A study in the September 14 issue of JAMA revealed, that the increase in the percentage of patients who have a high number of lymph nodes evaluated during colon cancer operations has increased significantly during the past two decades, however, this improvement is not linked to an increase in the overall proportion of colon cancers that are node positive.
According to background information in the article: "As wide-ranging quality improvement efforts emerge throughout the health care system, finding mechanisms for optimizing cancer care through accurate staging and appropriate treatment has become an area of substantial interest to policy makers. Among patients surgically treated for colon cancer, several studies have demonstrated better survival for patients with more lymph nodes evaluated. The proposed mechanism behind this association suggests that a more extensive lymph node evaluation reduces the risk of understaging, in which inadequate assessment may incorrectly identify a patient with node-positive disease as node negative, thus failing to identify appropriate treatment."
Most practice organizations and consensus panels currently support the surgical evaluation of 12 or more lymph nodes for acceptable staging of newly diagnosed colon cancer patients. According to the authors:
"Recently, some studies have questioned the understaging mechanism, suggesting that efforts by payers and professional associations to increase the number of lymph nodes evaluated during colon cancer surgery may have a limited role in improving survival."
Helen M. Parsons, M.P.H., of the National Cancer Institute, Bethesda, Md. and her team assessed trends in lymph node evaluation degrees for colon cancer and their associated link with survival by analyzing data from the Surveillance, Epidemiology, and End Results (SEER) program, from 1988 to 2008, including 86,394 patients who had surgery for colon cancer.
They discovered that lymph node evaluation for colon cancer increased significantly from 1988 to 2008. From 1988 to 1990, 34.6 percent of patients (n = 3,875) received lymph node evaluation at a level of 12 lymph nodes or more. Between 1994 and 1996, 37.9 percent of patients (n = 4,362) equaled this evaluation level, increasing to 46.8 percent in 2000 to 2002 and 73.6 percent (9,798/13,310) respectively from 2006 to 2008. Although the number of lymph nodes evaluated increased significantly, there is no link to an increase in node-positive cancers over this period (40 percent in 1988-1990, 42 percent in 2006-2008).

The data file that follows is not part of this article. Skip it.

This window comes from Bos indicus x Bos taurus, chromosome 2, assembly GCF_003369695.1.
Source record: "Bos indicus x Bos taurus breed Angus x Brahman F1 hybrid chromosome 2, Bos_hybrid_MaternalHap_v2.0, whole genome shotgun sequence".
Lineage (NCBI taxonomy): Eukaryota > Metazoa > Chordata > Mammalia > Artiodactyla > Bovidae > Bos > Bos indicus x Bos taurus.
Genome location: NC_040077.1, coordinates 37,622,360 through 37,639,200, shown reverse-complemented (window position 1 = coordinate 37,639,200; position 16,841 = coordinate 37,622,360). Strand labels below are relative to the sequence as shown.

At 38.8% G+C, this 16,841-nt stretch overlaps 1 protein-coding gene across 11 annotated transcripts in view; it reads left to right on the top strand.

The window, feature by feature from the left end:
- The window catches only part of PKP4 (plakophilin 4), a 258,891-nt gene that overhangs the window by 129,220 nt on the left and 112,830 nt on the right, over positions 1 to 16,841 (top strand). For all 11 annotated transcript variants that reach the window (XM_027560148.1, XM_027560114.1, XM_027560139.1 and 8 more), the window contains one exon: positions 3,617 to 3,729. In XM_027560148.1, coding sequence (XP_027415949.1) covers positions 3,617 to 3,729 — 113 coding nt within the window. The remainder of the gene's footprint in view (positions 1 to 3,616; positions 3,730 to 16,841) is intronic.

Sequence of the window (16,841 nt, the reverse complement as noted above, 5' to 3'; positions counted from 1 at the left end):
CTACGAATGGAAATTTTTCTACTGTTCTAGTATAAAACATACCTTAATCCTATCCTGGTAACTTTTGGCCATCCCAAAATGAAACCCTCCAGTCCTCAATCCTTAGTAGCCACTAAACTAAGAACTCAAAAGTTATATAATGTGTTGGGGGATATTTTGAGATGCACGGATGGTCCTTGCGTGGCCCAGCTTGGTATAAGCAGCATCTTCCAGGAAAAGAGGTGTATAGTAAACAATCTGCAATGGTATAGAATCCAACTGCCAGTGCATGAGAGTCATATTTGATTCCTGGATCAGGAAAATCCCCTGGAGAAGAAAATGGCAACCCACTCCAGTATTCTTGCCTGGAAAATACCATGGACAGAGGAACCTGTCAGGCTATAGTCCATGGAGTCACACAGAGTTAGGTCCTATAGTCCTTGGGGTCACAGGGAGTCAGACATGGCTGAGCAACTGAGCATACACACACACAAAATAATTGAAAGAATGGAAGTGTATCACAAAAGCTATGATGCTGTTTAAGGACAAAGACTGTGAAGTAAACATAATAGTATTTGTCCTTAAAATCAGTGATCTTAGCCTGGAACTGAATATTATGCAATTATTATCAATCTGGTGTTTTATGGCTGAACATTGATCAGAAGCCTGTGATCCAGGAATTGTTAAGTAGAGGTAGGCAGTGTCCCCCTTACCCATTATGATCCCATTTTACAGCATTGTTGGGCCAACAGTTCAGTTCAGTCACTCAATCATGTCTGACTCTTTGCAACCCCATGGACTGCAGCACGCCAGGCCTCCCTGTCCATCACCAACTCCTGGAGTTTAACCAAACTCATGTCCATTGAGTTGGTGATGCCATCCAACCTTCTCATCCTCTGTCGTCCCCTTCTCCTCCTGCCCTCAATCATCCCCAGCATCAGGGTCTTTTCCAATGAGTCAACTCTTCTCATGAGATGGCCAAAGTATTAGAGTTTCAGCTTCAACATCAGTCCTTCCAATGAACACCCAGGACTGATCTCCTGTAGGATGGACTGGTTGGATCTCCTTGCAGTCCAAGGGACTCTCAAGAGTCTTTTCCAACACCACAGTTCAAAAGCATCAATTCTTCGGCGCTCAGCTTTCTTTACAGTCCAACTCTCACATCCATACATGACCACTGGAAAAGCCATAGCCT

The authors also discovered that even though patients with high rates of lymph node evaluation had only a marginally higher chance of having node-positive disease, they experienced a substantially lower relative risk of 5-year mortality compared with those with fewer nodes evaluated.
"When stratified by node positivity, patients with node-positive disease as well as node-negative disease continued to experience lower relative hazard of death when more lymph nodes were evaluated. In conclusion, the number of lymph nodes evaluated for colon cancer markedly increased in the past 2 decades but was not associated with an overall shift toward higher-staged cancers, questioning the upstaging mechanism as the primary basis for improved survival in patients with more lymph nodes evaluated."
An accompanying editorial by Sandra L. Wong, M.D., M.S., of the University of Michigan, Ann Arbor, Mich., states that the findings of this study suggest a questionable use of some quality indicators.
"One of the major hazards associated with the development and implementation of quality indicators is the lack of association with outcomes because the mechanisms by which adherence to certain processes of care lead to improved outcomes are unclear. What is clear, however, is that seemingly straightforward associations between processes of care and improvements in outcomes are not easily understood and these relationships may not be causal. The quality indicator of counting more than 12 lymph nodes per resected colon cancer specimen does not directly measure a process that by itself improves outcomes. The study by Parsons et al further questions the utility of this indicator."
Written by Petra Rattue